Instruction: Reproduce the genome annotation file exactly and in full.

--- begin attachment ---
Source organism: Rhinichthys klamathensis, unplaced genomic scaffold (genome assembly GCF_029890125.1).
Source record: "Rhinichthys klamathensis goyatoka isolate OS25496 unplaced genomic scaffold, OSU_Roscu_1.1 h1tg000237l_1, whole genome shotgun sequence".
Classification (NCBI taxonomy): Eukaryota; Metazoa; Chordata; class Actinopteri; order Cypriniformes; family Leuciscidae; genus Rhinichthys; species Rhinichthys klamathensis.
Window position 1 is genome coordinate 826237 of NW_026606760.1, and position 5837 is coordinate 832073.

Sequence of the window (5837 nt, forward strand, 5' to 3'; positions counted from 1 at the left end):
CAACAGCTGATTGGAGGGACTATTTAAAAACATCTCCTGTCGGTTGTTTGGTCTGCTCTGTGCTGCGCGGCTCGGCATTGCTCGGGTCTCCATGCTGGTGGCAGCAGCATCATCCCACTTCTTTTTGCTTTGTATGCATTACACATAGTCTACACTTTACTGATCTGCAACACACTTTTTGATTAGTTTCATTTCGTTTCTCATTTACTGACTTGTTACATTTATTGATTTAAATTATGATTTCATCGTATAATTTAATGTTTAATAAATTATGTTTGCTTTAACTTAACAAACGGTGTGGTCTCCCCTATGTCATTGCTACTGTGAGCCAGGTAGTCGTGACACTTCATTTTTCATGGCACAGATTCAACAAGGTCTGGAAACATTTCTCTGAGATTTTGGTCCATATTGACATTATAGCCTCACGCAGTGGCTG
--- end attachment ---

Source organism: Rhinichthys klamathensis, unplaced genomic scaffold (genome assembly GCF_029890125.1).
Source record: "Rhinichthys klamathensis goyatoka isolate OS25496 unplaced genomic scaffold, OSU_Roscu_1.1 h1tg000237l_1, whole genome shotgun sequence".
Classification (NCBI taxonomy): Eukaryota; Metazoa; Chordata; class Actinopteri; order Cypriniformes; family Leuciscidae; genus Rhinichthys; species Rhinichthys klamathensis.
Window position 1 is genome coordinate 826237 of NW_026606760.1, and position 5837 is coordinate 832073.

Sequence of the window (5837 nt, forward strand, 5' to 3'; positions counted from 1 at the left end):
CAACAGCTGATTGGAGGGACTATTTAAAAACATCTCCTGTCGGTTGTTTGGTCTGCTCTGTGCTGCGCGGCTCGGCATTGCTCGGGTCTCCATGCTGGTGGCAGCAGCATCATCCCACTTCTTTTTGCTTTGTATGCATTACACATAGTCTACACTTTACTGATCTGCAACACACTTTTTGATTAGTTTCATTTCGTTTCTCATTTACTGACTTGTTACATTTATTGATTTAAATTATGATTTCATCGTATAATTTAATGTTTAATAAATTATGTTTGCTTTAACTTAACAAACGGTGTGGTCTCCCCTATGTCATTGCTACTGTGAGCCAGGTAGTCGTGACACTTCATTTTTCATGGCACAGATTCAACAAGGTCTGGAAACATTTCTCTGAGATTTTGGTCCATATTGACATTATAGCCTCACGCAGTGGCTG